Nov 14, 2009

The Invisible Reflection

From, "Buddhism in New Light": Chapter 8: The Invisible Reflection;
                     by Shin Yatomi - SGI-USA Study Department Leader

Soren Kierkegaard, a Danish religious philosopher,knew the importance of seeing oneself in order tobuild a secure foundation for authentic happiness. So he suggested three requirements for his fellow Christians to see themselves in the "mirror" of "God's Word" (For Self-Examination and Judge for Yourself!, Howard V. Hong and Edna H. Hong, trans., p. 25).

Kierkegaard's insight into how to gain self-knowledge may be valuable not only for Christians but also for the practitioners of Nichiren Buddhism, since Nichiren Daishonin also stressed the importance of self-knowledge and inscribed the Gohonzon-the object of devotion in Nichiren Buddhism-as a mirror to reflect our true self, our innate Buddhahood.

Nichiren, for example, states: "The five characters Myoho-renge-kyo similarly reflect the ten thousand phenomena, not overlooking a single one of them.... A mirror that allows us to see our own image and reflection-such is Nam-myoho-renge-kyo" (ott, 51-52). The "five characters Myoho-renge-kyo" and "Nam-myoho-renge-kyo" in this passage are synonymous with the Gohonzon, which embodies Nam-myoho-renge-kyo, or the essential Law of life and the universe.

A profound awareness that our lives are originally endowed with the Buddha's infinite wisdom and compassion is so crucial for our happiness that Nichiren goes so far as to say, "No other knowledge is purposeful."

The philosophical distance between Kierkegaard and Nichiren, therefore, is closer in their emphasis on self knowledge than one might expect from their religious difference. The following are Kierkegaard's three requirements as applied to how we may better see ourselves in the mirror of the Gohonzon.

Why Don't We See Ourselves in the Mirror?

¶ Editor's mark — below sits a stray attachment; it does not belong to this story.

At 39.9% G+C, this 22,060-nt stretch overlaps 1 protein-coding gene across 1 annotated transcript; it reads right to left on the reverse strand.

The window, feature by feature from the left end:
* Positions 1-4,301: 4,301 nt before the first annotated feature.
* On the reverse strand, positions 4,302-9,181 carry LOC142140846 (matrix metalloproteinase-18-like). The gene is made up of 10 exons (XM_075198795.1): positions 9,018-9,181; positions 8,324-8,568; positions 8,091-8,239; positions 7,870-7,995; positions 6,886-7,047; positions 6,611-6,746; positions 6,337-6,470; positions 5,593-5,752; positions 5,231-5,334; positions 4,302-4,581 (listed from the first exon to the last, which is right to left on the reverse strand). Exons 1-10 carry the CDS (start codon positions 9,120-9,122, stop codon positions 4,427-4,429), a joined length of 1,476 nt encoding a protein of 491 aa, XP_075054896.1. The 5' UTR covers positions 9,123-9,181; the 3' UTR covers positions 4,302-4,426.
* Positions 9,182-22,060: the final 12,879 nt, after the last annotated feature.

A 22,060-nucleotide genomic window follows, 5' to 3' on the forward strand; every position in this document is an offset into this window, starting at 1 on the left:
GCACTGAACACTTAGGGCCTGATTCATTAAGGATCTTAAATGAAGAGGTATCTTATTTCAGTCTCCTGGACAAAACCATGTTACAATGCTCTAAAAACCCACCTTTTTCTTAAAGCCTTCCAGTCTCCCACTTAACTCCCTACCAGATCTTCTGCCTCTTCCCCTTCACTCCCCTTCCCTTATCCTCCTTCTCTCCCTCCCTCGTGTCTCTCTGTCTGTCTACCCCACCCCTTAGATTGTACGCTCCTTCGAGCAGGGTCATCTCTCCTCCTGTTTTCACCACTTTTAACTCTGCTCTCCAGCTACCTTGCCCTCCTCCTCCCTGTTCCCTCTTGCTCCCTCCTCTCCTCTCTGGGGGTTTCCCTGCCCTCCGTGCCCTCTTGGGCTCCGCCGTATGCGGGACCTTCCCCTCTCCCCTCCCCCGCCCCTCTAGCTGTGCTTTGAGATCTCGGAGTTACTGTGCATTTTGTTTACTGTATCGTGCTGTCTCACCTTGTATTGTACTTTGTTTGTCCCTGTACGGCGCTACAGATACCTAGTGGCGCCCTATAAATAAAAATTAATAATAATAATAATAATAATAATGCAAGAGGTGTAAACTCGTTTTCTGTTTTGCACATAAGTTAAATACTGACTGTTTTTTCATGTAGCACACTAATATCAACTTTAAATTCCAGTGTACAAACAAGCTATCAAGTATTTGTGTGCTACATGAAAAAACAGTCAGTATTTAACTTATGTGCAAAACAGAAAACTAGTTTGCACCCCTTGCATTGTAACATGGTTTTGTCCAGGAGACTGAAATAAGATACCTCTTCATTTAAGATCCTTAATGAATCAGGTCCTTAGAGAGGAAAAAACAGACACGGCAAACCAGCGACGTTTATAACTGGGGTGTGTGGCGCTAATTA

"The first requirement is that you must not look at the mirror, observe the mirror, but must see yourself in the mirror" (For Self-Examination, p. 25).

Here, Kierkegaard warns us against "the error of observing the mirror instead of seeing oneself in the mirror" (ibid, 25). One may ask how this could be possible. How can we look at the mirror and not see ourselves?

Kierkegaard's first requirement, however, points to the subtlety of self-awareness.

Self-awareness is said to develop during the early years of life. In one psychological study, infants who had had a red spot applied to their nose were held up to a mirror. Those who recognized their own reflection and so reached for their own nose rather than the nose in the mirror were said to show at least some self-awareness. In this study, practically no infants in the first year of life showed clear evidence of self-awareness, whereas about 70 percent of infants between twenty-one and twenty-four months did so (see Simply Psychology, Michael W. Eysenck, p. 278).

Clearly those infants under one year observed the mirror but failed to see themselves. Their failure to see themselves in the mirror is their failure to connect what is reflected on the mirror to themselves. For those babies, the mirror served no purpose and became useless. This illustrates what essentially makes a mirror so valuable that we use it everyday; it is our self-awareness or our ability to understand that what is reflected in the mirror is our own image.

Any adult of sound mind would not make the same mistake as those babies. When it comes to the Gohonzon, however, Kierkegaard's concern often becomes our reality. Although we revere the Gohonzon as Nichiren's enlightened life, we often fail to reflect the same respect back to our own lives. Or worse-some people may disparage their lives while admiring the Gohonzon's beneficial power.